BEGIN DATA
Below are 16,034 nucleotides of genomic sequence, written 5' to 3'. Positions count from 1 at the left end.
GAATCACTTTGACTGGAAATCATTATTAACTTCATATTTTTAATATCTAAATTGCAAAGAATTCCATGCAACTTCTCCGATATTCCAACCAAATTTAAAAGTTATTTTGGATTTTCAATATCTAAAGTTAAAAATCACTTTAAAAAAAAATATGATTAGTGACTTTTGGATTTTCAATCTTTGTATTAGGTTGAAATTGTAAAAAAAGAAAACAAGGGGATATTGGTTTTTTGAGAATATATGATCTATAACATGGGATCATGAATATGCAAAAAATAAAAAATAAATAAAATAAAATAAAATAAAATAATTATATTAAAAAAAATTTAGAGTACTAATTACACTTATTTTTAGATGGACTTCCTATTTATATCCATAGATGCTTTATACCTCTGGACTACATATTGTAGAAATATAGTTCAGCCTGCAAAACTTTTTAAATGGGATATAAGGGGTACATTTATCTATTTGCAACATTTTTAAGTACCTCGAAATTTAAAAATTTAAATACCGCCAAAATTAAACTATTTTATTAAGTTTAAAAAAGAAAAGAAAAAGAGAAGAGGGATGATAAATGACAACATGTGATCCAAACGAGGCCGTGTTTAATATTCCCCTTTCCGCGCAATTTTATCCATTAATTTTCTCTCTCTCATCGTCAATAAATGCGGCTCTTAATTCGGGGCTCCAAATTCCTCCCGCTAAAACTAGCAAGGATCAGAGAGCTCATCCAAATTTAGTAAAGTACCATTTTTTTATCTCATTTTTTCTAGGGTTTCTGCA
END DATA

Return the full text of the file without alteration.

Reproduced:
Below are 16,034 nucleotides of genomic sequence, written 5' to 3'. Positions count from 1 at the left end.
GAATCACTTTGACTGGAAATCATTATTAACTTCATATTTTTAATATCTAAATTGCAAAGAATTCCATGCAACTTCTCCGATATTCCAACCAAATTTAAAAGTTATTTTGGATTTTCAATATCTAAAGTTAAAAATCACTTTAAAAAAAAATATGATTAGTGACTTTTGGATTTTCAATCTTTGTATTAGGTTGAAATTGTAAAAAAAGAAAACAAGGGGATATTGGTTTTTTGAGAATATATGATCTATAACATGGGATCATGAATATGCAAAAAATAAAAAATAAATAAAATAAAATAAAATAAAATAATTATATTAAAAAAAATTTAGAGTACTAATTACACTTATTTTTAGATGGACTTCCTATTTATATCCATAGATGCTTTATACCTCTGGACTACATATTGTAGAAATATAGTTCAGCCTGCAAAACTTTTTAAATGGGATATAAGGGGTACATTTATCTATTTGCAACATTTTTAAGTACCTCGAAATTTAAAAATTTAAATACCGCCAAAATTAAACTATTTTATTAAGTTTAAAAAAGAAAAGAAAAAGAGAAGAGGGATGATAAATGACAACATGTGATCCAAACGAGGCCGTGTTTAATATTCCCCTTTCCGCGCAATTTTATCCATTAATTTTCTCTCTCTCATCGTCAATAAATGCGGCTCTTAATTCGGGGCTCCAAATTCCTCCCGCTAAAACTAGCAAGGATCAGAGAGCTCATCCAAATTTAGTAAAGTACCATTTTTTTATCTCATTTTTTCTAGGGTTTCTGCA